When you travel in Cambodia, you need to know some basic Khmer (Cambodian language).
I find it easier to use the standard English International Phonetic Alphabet (IPA) to show the pronunciation.
When I first arrived in Cambodia, I was given some textbooks and websites from the priests and volunteers but none of the materials have a standard pronunciation scheme for this language so I decided to listen to the local people instead and document their pronunciation using English IPA (British accent / Daniel Jones).
Yes, this is what linguists usually do and I just learn from them. 😊
Now, I have developed a list and have selected a few words which may be useful for you.
English IPA is what I specialise in and what I teach. If you are interested in learning English IPA, contact me at firstname.lastname@example.org. 😊
Note that there are different accents. The list below shows the most common Khmer pronunciation.
Note in Khmer, the /p/ sound is not aspirated and the /r/ sound is similar to the Spanish /r/. When you say it, you put your palms together like what the monks do to show respect.
The /d/ sound is not a voiced sound.
|How are you?||/sɒk sə bɑɪ te/? |
Note: /k/ is silent; /b/ is not voiced; /t/ is not aspirated. Cambodians sometimes say /sɒk sə bɑɪ/ as a sentence. It can also mean ‘Godspeed’.
I remember when I left Kampong Cham for Phnom Penh, the staff at the church in Kampong Cham said /sɒk sə bɑɪ/ to me.
|I am fine.||/sɒk/ |
Again, the /k/ sound is silent.
|I am not fine.||/ɑ: sɒk/ |
This is a very dangerous answer because they will ask you why and you will then need to explain in Khmer. 😀
I learnt this expression when one of my students answered me /ɑ: sɒk/. After I heard it, I asked him why in English. He then knew he was ‘in trouble’. 😀 He couldn’t explain that in English. 😀 He probably felt more /ɑ: sɒk/ than he was before. 😀
|Thank you.||/ɒ ku:n/ |
/k/ is not aspirated.
|No||/ɑ: te/ |
The /ɑ:/ sound is quite short. /t/ is not aspirated.
Yup, that’s right. It does sound like ‘bro’ in English. There is no plural form in Khmer.
You can find this word in Cambodian names too. Usually, when you see a name or hear a name with the sound /sreɪ/, you know this is a girl’s name.
Want to know more about the naming convention in Cambodia? Check out my other blog here: https://learnxtravel.com/2019/11/30/cambodian-names/
|How much is it?||/ðlɑɪ pɒn mɑ:n/? |
Khmer doesn’t have the /ð/ sound but this is the closest pronunciation I can get. It is not exactly /t/ and it’s not /d/ either. When I pronounced it as /ð/, my students were happy that I got it right.
Remember, when you pronounce it, it is not a voiced sound.
Again, the /p/ is not aspirated.
I highlighted this one because as a foreigner, if you don’t speak any Khmer, the vendors will charge you a ‘foreigner’ price. But if you can speak Khmer, they may charge you a ‘local’ price. The difference may be very slight but if you are travelling long term, it does make a difference.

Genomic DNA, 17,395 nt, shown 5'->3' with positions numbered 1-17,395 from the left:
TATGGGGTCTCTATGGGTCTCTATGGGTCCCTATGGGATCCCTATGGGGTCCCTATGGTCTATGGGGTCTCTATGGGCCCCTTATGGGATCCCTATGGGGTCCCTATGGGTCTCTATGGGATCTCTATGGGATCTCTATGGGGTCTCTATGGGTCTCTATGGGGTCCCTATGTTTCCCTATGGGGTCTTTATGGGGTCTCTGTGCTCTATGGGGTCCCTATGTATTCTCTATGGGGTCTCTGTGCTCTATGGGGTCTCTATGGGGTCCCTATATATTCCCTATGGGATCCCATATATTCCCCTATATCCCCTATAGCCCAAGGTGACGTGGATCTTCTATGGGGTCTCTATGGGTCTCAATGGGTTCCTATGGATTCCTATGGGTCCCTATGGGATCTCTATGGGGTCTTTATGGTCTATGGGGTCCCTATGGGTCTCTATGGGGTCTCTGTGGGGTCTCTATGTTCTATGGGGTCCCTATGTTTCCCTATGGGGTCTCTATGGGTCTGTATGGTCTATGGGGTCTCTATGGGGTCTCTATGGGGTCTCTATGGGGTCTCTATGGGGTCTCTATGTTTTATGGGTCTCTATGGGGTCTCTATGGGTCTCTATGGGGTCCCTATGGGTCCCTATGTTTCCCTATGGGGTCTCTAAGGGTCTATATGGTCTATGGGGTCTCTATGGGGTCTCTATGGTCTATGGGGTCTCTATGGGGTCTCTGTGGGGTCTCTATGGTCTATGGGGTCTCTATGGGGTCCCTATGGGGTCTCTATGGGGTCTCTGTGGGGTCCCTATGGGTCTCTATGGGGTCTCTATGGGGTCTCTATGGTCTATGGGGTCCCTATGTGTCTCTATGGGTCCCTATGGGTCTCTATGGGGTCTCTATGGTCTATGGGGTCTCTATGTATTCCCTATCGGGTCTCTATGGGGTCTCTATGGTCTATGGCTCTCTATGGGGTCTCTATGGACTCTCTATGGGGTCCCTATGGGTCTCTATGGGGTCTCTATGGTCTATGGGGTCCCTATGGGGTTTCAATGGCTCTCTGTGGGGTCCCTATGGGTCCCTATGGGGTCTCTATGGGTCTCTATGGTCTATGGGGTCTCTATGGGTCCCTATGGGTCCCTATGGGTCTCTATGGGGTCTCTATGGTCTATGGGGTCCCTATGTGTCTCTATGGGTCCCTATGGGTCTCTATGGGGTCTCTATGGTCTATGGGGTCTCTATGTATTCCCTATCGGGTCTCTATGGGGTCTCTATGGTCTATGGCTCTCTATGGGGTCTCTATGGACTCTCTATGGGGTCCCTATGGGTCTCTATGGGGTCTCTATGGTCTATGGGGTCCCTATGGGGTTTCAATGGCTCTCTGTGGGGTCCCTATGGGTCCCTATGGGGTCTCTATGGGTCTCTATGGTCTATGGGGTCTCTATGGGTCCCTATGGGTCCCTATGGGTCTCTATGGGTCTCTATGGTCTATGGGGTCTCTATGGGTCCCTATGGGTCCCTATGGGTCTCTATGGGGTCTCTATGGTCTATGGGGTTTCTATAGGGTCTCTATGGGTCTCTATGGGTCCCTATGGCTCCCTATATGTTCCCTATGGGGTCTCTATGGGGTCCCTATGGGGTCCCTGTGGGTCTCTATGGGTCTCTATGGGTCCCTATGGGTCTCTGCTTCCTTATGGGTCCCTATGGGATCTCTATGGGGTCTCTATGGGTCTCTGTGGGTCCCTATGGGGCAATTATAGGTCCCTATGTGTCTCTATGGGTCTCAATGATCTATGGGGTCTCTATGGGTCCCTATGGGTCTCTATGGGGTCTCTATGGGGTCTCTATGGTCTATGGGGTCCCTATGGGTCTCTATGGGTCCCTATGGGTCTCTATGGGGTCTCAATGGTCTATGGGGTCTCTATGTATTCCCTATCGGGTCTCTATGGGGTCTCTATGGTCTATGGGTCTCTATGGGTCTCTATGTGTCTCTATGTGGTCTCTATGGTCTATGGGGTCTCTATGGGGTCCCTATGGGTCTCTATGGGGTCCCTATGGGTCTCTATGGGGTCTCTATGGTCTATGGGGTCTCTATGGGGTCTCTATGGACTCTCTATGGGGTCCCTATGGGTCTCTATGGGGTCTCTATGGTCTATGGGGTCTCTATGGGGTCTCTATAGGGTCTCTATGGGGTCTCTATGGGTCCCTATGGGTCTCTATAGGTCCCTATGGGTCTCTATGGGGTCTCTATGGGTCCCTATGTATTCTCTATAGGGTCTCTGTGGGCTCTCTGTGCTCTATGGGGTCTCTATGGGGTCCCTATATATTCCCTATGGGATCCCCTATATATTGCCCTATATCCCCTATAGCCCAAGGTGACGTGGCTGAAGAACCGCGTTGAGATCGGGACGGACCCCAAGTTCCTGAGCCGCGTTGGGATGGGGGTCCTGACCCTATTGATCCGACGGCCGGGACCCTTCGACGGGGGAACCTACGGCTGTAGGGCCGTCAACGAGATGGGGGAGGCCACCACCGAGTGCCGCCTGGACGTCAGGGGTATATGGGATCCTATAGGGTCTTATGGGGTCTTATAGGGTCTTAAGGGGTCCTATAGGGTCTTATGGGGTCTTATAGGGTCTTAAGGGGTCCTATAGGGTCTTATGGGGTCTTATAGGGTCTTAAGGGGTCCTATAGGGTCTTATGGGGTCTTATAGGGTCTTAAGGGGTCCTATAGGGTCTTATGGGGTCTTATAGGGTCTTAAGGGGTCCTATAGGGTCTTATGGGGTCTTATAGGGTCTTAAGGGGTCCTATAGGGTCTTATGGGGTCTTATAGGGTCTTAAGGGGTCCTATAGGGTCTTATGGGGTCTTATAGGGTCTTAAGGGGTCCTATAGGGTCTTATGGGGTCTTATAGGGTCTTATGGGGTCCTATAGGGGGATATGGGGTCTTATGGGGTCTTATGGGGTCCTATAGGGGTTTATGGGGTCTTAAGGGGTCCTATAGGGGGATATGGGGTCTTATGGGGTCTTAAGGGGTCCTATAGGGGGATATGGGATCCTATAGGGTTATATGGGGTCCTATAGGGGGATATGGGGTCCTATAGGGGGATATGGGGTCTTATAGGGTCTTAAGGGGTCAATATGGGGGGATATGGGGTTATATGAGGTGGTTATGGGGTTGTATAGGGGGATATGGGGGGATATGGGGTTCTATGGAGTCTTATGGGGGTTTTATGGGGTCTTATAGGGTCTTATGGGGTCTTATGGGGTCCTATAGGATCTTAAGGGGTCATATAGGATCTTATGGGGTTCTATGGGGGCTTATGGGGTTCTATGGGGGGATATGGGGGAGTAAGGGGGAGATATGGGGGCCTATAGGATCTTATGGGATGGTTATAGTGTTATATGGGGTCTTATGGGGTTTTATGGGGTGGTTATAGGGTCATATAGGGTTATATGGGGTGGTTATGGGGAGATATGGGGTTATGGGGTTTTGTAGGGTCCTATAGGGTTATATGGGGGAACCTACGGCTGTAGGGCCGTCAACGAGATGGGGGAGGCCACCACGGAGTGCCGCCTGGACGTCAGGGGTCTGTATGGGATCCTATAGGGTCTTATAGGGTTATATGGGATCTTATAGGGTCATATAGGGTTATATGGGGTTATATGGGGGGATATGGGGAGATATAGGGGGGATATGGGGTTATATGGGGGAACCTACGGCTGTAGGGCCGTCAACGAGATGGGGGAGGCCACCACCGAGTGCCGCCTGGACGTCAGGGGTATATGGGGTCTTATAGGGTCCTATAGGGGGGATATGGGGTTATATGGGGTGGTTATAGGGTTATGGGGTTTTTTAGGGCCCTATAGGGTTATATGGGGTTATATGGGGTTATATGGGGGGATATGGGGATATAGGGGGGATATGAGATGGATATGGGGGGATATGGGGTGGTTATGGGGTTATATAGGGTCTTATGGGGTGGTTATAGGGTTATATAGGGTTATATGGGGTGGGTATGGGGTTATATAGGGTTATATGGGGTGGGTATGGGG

So, learn this phrase by heart and learn to count.
/t/ here is silent. I put it here to indicate that /aɪ/ is a short vowel sound.
/ɑ:/ sound is quite short.
|Six||/prɑ:m mʊɪ/ |
We need to do some simple maths here. Basically, it stops at five. From six onwards, you need to count like this: 5+1 = 6 so it’s 5, 1 /prɑ:m mʊɪ/
|Seven||/prɑ:m bɪ/ |
|Eight||/prɑ:m baɪt/ |
|Nine||/prɑ:m bu:n/ |
Again, the /d/ sound is not voiced and the /p/ sound is not aspirated.
|Eleven||/dɒp mʊɪ/ |
Again, simple maths time. From eleven onwards, it is 10 + n. So it’s /dɒp mʊɪ/ 10, 1 here. This applies to 11 to 19.
|Twenty||/mə pɑɪ/ |
/p/ is not aspirated.
|Have no money||/ɒ mɪen lʊɪ/ |
I said it once when I got on a city bus in Phnom Penh with no change. Find the whole story here: https://learnxtravel.com/2020/01/05/buses/
When I was on a tourist minivan, the driver stopped at a petrol station and he said to all the tourists on the minivan /ʤɑ:m/. Of course, nobody understood except me and another Cambodian on board. But now, you understand. 😊 Click here to find out more about transportation in Cambodia: https://learnxtravel.com/2020/01/05/getting-around/
Note the /j/ sound. This is not the letter ‘j’. Many of my IPA students confuse the two when they first learn IPA.
|I wait for you.||/knjɒm ʤɑ:m net/ |
I said this all the time when the PassApp drivers called me. Usually, they can’t speak English and I only know basic Khmer so what I did was, I said this to them and then asked some locals near me to help me speak to the PassApp drivers.
More about PassApp here: https://learnxtravel.com/2020/01/05/mobile-apps/
|A little bit||/dɪg dɪg/ |
/d/ and /g/ are not voiced sounds.
Now, when you travel to Cambodia, you can tell the Cambodians /knjɒm nɪjeɪ kmɑɪ dɪg dɪg/ which means ‘I speak a little bit of Khmer’. 😊
And now with this basic knowledge, you may want to explore some off the beaten paths in Cambodia. Check out my blog here to find out some off the beaten tracks: https://learnxtravel.com/2019/12/14/off-the-beaten-path/ 😊
Contact me for an English IPA lesson: https://learnxtravel.com/contact-us/
Check out my testimonials here: https://learnxtravel.com/
Check out what my previous lesson with the kids in the village looked like: https://learnxtravel.com/2019/06/29/if-they-can-do-it-you-can-do-it-too-you-can-even-be-better/
Bookmark this page, keep referring to it, learn these words by heart and share it with your friends. Then you all can /nɪjeɪ kmɑɪ dɪg dɪg/. 😊
P.S. If you are really interested in learning Khmer alphabet, check out my YouTube video in which a kindergarten teacher taught me how to read Khmer alphabet: